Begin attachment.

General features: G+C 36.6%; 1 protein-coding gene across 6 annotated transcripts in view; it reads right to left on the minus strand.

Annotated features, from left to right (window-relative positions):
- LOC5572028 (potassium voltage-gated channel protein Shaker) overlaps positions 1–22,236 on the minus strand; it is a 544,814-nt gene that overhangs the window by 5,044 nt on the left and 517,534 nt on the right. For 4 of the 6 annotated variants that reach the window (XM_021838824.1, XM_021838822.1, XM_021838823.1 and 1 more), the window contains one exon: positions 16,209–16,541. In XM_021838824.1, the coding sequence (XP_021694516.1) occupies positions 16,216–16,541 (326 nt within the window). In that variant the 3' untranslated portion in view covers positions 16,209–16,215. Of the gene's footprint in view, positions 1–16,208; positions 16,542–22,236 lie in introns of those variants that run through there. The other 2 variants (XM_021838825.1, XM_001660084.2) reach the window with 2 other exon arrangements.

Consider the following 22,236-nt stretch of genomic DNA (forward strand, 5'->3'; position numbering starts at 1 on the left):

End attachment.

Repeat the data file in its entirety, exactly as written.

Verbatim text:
General features: G+C 36.6%; 1 protein-coding gene across 6 annotated transcripts in view; it reads right to left on the minus strand.

Annotated features, from left to right (window-relative positions):
- LOC5572028 (potassium voltage-gated channel protein Shaker) overlaps positions 1–22,236 on the minus strand; it is a 544,814-nt gene that overhangs the window by 5,044 nt on the left and 517,534 nt on the right. For 4 of the 6 annotated variants that reach the window (XM_021838824.1, XM_021838822.1, XM_021838823.1 and 1 more), the window contains one exon: positions 16,209–16,541. In XM_021838824.1, the coding sequence (XP_021694516.1) occupies positions 16,216–16,541 (326 nt within the window). In that variant the 3' untranslated portion in view covers positions 16,209–16,215. Of the gene's footprint in view, positions 1–16,208; positions 16,542–22,236 lie in introns of those variants that run through there. The other 2 variants (XM_021838825.1, XM_001660084.2) reach the window with 2 other exon arrangements.

Consider the following 22,236-nt stretch of genomic DNA (forward strand, 5'->3'; position numbering starts at 1 on the left):